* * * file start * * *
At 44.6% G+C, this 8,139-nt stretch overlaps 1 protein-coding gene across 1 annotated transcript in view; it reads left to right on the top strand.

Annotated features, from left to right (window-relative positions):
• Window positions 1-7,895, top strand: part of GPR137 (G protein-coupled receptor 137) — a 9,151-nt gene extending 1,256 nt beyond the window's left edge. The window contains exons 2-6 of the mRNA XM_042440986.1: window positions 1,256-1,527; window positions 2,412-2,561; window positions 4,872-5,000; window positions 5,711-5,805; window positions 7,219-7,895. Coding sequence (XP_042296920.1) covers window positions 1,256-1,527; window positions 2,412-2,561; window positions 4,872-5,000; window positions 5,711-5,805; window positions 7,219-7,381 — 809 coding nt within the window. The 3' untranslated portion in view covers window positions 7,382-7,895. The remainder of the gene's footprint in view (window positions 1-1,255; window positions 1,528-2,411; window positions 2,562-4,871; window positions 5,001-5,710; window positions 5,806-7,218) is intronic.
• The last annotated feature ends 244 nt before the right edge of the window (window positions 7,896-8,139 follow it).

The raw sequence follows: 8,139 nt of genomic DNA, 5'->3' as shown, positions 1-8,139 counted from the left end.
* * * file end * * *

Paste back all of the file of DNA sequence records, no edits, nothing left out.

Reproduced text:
At 44.6% G+C, this 8,139-nt stretch overlaps 1 protein-coding gene across 1 annotated transcript in view; it reads left to right on the top strand.

Annotated features, from left to right (window-relative positions):
• Window positions 1-7,895, top strand: part of GPR137 (G protein-coupled receptor 137) — a 9,151-nt gene extending 1,256 nt beyond the window's left edge. The window contains exons 2-6 of the mRNA XM_042440986.1: window positions 1,256-1,527; window positions 2,412-2,561; window positions 4,872-5,000; window positions 5,711-5,805; window positions 7,219-7,895. Coding sequence (XP_042296920.1) covers window positions 1,256-1,527; window positions 2,412-2,561; window positions 4,872-5,000; window positions 5,711-5,805; window positions 7,219-7,381 — 809 coding nt within the window. The 3' untranslated portion in view covers window positions 7,382-7,895. The remainder of the gene's footprint in view (window positions 1-1,255; window positions 1,528-2,411; window positions 2,562-4,871; window positions 5,001-5,710; window positions 5,806-7,218) is intronic.
• The last annotated feature ends 244 nt before the right edge of the window (window positions 7,896-8,139 follow it).

The raw sequence follows: 8,139 nt of genomic DNA, 5'->3' as shown, positions 1-8,139 counted from the left end.